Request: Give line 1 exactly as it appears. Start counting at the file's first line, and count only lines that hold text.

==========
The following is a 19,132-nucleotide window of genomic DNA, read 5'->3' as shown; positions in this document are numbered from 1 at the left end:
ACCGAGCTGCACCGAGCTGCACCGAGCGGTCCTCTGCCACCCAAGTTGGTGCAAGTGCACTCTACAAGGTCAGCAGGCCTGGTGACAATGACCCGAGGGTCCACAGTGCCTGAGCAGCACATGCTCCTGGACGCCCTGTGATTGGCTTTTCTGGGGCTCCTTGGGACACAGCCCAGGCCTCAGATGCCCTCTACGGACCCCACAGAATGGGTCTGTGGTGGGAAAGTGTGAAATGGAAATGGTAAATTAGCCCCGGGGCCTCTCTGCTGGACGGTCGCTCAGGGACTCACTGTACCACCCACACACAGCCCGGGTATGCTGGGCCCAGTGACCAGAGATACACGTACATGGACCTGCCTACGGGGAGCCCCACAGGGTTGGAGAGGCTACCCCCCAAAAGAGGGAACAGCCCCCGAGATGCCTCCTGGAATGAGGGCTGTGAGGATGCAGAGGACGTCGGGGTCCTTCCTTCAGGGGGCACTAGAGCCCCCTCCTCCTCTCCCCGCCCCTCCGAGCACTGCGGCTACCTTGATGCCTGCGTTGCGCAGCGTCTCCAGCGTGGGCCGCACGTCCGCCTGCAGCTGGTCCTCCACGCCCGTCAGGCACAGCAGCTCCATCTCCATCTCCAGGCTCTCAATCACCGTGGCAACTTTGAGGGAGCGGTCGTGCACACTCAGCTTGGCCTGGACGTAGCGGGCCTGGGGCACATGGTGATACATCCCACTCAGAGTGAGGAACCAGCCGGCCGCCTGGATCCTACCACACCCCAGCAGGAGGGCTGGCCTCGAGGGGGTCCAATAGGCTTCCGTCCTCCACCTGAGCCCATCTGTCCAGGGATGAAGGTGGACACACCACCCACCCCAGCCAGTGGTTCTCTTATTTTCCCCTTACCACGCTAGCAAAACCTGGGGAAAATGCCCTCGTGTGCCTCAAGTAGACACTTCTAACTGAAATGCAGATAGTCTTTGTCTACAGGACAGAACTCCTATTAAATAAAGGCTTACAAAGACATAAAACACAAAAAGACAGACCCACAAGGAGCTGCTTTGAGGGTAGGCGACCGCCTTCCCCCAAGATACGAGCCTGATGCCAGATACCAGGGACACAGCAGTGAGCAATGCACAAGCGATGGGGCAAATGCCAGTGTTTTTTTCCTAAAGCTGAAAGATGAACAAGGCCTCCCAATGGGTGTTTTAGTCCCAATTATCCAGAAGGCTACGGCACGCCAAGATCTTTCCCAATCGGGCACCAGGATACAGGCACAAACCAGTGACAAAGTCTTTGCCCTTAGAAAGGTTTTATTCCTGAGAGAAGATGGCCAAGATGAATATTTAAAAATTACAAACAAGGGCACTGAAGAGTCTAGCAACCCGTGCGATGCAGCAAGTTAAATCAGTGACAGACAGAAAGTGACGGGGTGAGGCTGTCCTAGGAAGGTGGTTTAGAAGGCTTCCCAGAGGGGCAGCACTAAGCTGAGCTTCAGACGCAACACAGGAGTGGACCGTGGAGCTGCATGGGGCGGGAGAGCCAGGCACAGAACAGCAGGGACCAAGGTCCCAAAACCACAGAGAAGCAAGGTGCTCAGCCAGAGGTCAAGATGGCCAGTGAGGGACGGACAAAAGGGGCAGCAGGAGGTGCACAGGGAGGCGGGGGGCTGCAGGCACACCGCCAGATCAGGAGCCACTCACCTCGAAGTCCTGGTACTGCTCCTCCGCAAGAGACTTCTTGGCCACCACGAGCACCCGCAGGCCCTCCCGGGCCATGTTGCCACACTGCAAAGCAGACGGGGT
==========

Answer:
The following is a 19,132-nucleotide window of genomic DNA, read 5'->3' as shown; positions in this document are numbered from 1 at the left end: